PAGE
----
Borough Clerk Laura Reinertsen in her office last April. (Photo by John T. Ward. Click to enlarge.)


All 15 candidates for Red Bank mayor and council in the May 9 election submitted the minimum number of valid petitions to get on the ballot, Clerk Laura Reinertsen told redbankgreen Tuesday.

Up next: a drawing to determine the order of names on the ballot in the historic nonpartisan election.As reported Monday, two mayoral contenders and 13 council candidates met the March 6 statutory deadline for submitting petitions of candidacy.

On Tuesday, Reinertsen said she had completed the process of verifying that each had provided at least 78 valid petitions signed by registered Red Bank voters. All “cleared the bar,” some with room to spare, she said.

Next, Reinertsen said she will hold a public drawing at noon next Wednesday, March 15, in the council chamber to determine the order of candidates’ names on the ballot, with one column for mayoral contenders and another for those seeking the six available council seats.

Under the nonpartisan format, candidates run without their party affiliations, if any, listed on the ballot, according to final report of the 2022 Charter Study Commission. “The candidates may list a slogan on the ballot that does not exceed six words, though the terms cannot identify party affiliation,” the report said.

In the race are:

• Council candidate Suzanne Viscomi, of Cedar Street, running solo.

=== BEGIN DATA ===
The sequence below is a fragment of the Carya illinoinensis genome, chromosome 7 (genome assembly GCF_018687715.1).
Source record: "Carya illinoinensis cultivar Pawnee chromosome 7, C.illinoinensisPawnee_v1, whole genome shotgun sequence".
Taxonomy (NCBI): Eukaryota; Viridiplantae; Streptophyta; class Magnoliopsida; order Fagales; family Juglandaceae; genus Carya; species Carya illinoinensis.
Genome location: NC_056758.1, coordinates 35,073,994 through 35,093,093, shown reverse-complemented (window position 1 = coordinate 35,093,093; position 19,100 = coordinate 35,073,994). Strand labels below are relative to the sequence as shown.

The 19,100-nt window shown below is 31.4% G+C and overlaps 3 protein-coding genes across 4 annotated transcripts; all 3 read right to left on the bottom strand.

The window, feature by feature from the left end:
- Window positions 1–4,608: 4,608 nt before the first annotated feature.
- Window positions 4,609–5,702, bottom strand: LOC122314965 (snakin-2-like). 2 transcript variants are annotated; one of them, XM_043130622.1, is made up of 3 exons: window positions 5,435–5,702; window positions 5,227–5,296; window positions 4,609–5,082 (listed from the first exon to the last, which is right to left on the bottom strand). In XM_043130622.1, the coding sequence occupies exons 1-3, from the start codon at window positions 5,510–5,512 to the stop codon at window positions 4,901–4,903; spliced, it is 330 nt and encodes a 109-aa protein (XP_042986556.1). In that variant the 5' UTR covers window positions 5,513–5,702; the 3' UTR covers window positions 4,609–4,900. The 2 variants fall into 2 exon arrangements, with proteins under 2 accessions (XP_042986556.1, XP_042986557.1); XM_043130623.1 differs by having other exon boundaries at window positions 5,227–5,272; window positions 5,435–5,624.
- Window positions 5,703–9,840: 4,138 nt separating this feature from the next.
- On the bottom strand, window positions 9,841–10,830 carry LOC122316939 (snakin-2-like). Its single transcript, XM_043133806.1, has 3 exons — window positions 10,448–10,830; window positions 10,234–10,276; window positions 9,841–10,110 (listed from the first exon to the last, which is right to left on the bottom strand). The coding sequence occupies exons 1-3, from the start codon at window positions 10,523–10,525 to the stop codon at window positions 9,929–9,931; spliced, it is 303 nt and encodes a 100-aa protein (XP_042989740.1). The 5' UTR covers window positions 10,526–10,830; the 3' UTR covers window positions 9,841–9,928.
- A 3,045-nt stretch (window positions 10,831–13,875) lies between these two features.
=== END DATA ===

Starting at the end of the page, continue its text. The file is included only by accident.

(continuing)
• The “Red Bank’s Ready” slate, led by first-term incumbent mayor Billy Portman, of John Street, seeking to retain his seat.

The slate includes second-term councilmember and Democratic party Chairperson Kate Triggiano, of Leighton Avenue; Ben Forest, of Locust Avenue; Kristina Bonatakis, of Riverside Avenue, Nancy Facey-Blackwood, of Chestnut Street; David Cassidy, of McLaren Street; and Laura Jannone, of East Bergen Place.

• The “Red Bank Together” slate, topped by slate mayoral candidate Tim Hogan, of Hudson Avenue, whose day job is president and chief executive at Riverview Medical Center.

His team includes Michael Ballard, of East Bergen Place, now in his second term on council; first-term council members Jacqueline Sturdivant, of Prospect Avenue, and John Jackson, of East Bergen Place; Sean Murphy, of Throckmorton Avenue; Linda Hill, of McClaren Street; and Erin Fleming, of River Road.

The election was forced by a November, 2022 referendum on whether the municipality should undertake an historic overhaul of both its form of government and its elections. By a margin of more than two-to-one, voters said “yes.”

On July 1, the new mayor and council will be seated. At the same time, the borough form of government in place since 1908 will be reconstituted under the council-manager form available to municipalities under New Jersey law.

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